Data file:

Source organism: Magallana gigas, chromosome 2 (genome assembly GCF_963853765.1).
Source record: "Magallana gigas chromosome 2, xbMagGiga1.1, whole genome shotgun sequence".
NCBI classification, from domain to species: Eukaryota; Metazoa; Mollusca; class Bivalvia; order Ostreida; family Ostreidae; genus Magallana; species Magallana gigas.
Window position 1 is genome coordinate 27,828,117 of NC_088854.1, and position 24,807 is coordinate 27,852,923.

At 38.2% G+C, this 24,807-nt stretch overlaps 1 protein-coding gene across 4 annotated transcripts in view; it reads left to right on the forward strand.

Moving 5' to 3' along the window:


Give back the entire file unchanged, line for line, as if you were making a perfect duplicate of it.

Source organism: Magallana gigas, chromosome 2 (genome assembly GCF_963853765.1).
Source record: "Magallana gigas chromosome 2, xbMagGiga1.1, whole genome shotgun sequence".
NCBI classification, from domain to species: Eukaryota; Metazoa; Mollusca; class Bivalvia; order Ostreida; family Ostreidae; genus Magallana; species Magallana gigas.
Window position 1 is genome coordinate 27,828,117 of NC_088854.1, and position 24,807 is coordinate 27,852,923.

At 38.2% G+C, this 24,807-nt stretch overlaps 1 protein-coding gene across 4 annotated transcripts in view; it reads left to right on the forward strand.

Moving 5' to 3' along the window: